“I wish that everything becomes better!” In these simple words Shahed expresses her wishes for this Eid. What a simple Eid wish, yet holding a deep unspoken pain and many other hidden wishes. No doubt that Shahed lives a miserable life to just wish for a better one. Indeed, there is no better word than “miserable” describing the life of millions of other Syrian refugee children deprived form a dignified life, with little or no rights. “I wish better food, clothes, and living. A better life for me is to go back to school with my siblings. This is what I mean when I say a better life”, Shahed added.
Shahed is not alone. Here is Rabab, another sad story. She is a 10-year-old girl with worn-out clothes and untidy hair. In her deep silence, she sits away from the children’s gatherings with eyes holding so much pain and sorrow. When asked about Eid she said: “I don’t like Eid because it upsets me when other kids bully me and make fun of me just because I’m an orphan. I don’t have a father to buy me Eid clothes.” Those are just a few words from children who live in refugee camps, a place where no human being could find a decent and dignified life.
Statistics indicate that half of the Syrian refugees in Lebanon are children. So, wherever you go around these camps, you will find children playing and having fun; they sometime play with mud, jump into a puddle of dirty water, walk barefoot with worn-out clothes, or play with some debris picked up from here and there. You can find the paralyzed, autistic, blind and other disabled kids.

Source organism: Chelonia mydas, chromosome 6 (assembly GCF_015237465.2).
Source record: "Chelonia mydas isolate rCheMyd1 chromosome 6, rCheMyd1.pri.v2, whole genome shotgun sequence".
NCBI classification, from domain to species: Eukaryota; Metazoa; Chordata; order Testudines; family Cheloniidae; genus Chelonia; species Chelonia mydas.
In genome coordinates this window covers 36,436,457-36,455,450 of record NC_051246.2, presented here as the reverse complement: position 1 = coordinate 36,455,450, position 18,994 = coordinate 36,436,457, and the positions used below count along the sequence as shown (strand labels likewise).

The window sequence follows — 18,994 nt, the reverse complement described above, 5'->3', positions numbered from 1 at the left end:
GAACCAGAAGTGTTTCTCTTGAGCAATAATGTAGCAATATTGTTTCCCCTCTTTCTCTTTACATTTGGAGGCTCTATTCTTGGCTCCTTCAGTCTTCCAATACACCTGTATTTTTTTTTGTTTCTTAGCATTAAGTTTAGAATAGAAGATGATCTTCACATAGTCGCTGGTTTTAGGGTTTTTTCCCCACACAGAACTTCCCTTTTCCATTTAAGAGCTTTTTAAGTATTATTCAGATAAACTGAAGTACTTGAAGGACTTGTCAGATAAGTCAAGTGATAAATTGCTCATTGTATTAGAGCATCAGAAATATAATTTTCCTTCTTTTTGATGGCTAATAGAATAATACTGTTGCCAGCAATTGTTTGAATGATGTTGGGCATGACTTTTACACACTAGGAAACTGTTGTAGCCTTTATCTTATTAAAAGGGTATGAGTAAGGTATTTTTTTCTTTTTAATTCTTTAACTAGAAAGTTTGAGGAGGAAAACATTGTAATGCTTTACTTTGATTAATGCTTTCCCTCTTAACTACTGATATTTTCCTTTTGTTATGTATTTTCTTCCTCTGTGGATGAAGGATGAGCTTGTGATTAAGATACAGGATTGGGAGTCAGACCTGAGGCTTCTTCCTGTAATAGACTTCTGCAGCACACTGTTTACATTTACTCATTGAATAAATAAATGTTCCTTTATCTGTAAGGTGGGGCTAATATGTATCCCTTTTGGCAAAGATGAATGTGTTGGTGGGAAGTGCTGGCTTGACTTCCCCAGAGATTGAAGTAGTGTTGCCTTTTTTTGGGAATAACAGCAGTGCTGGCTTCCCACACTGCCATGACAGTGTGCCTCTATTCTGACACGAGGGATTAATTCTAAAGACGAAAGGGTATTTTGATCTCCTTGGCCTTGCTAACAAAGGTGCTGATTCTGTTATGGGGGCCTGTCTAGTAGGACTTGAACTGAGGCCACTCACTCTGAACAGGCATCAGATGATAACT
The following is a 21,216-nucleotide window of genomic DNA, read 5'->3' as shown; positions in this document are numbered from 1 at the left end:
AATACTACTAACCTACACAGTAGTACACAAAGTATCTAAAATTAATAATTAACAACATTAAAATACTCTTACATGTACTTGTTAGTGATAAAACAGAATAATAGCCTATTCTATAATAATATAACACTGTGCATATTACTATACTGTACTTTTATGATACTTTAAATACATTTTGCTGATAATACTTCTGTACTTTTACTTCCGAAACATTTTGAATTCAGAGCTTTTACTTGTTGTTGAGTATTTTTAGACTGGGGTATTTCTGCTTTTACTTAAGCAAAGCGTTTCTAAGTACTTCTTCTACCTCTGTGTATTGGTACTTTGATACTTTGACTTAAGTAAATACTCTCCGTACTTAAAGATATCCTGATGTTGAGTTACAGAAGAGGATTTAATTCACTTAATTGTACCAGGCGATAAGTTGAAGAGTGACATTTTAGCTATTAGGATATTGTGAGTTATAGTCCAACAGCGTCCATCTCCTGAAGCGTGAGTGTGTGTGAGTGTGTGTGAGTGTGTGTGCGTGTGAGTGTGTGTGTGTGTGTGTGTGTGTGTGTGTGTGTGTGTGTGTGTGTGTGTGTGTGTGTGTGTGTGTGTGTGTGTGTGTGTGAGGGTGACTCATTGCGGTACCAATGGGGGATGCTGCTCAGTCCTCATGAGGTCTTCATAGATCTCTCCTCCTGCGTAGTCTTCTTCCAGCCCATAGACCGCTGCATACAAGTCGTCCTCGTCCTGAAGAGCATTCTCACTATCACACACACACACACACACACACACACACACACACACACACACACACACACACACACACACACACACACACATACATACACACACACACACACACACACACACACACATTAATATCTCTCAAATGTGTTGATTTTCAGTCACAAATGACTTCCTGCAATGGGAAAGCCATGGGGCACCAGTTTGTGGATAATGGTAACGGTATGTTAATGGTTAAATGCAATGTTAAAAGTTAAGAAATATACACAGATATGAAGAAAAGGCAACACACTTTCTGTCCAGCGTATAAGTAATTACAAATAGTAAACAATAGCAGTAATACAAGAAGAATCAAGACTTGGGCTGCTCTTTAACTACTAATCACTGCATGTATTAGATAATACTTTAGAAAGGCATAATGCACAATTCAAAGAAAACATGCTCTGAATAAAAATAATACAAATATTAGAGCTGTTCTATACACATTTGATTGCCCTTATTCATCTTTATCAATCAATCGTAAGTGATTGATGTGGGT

Rahaf, an eight year old refugee girl, expressed her thoughts and feelings by saying: “I wish my brother would be able to walk”, then she burst in tears as if she was his mother not his sister. Rahaf wished nothing this Eid for herself; rather, all she wants is for her 4-year-old brother Ahmed to run and play, as he has a neurological disease that has kept him from walking.
Um Mahmoud, a refugee and mother of five in one of the refugee camps in northern Lebanon, tells us that her children do not know anything about life other than their camp, to the point that when they first left the camp and saw the houses, they were surprised that not all people live in tents! Her five-year-old son Mahmoud approaches us to show us his notebook and a few pens, saying: “This Eid, I hope to go back to school and learn!”
The refugees’ tents hold so many stories behind their plastic sheets, they hold miserable stories about the lack of simplest human rights, physical and emotional pain, innocent lives living in the worst conditions ever, and simplest wishes such as asking for food and comfortable mattresses. Yet, the saddest stories are the children’s ones!
Since it was founded in 2012, URDA has been working on providing humanitarian services to Syrian refugees in Lebanon, especially to children. Urda’s education sector ensures formal and literacy education for Syrian children, whereas the sponsorship sector works to secure sponsors for orphans and develop suitable activities for them, while the protection sector works within the child protection program to provide psychosocial support for children with case management. This is in addition to supporting these children with their basic life needs in terms of food, shelter and medicine through the relief, shelter, and health sectors. The livelihoods sector also seeks to develop skills and build capacities, especially among women and mothers, by empowering them and teaching them professions through which they can secure their livelihood. URDA has achieved many success stories in these sectors thanks to its supporting partners and donors who believed in the importance of lending a helping hand to refugee communities to save them from misery and deprivation.
With the upcoming Eid Al-Fitr, URDA invites you to draw a joyful smile on a refugee child’s face, by providing Eid clothes and gifts.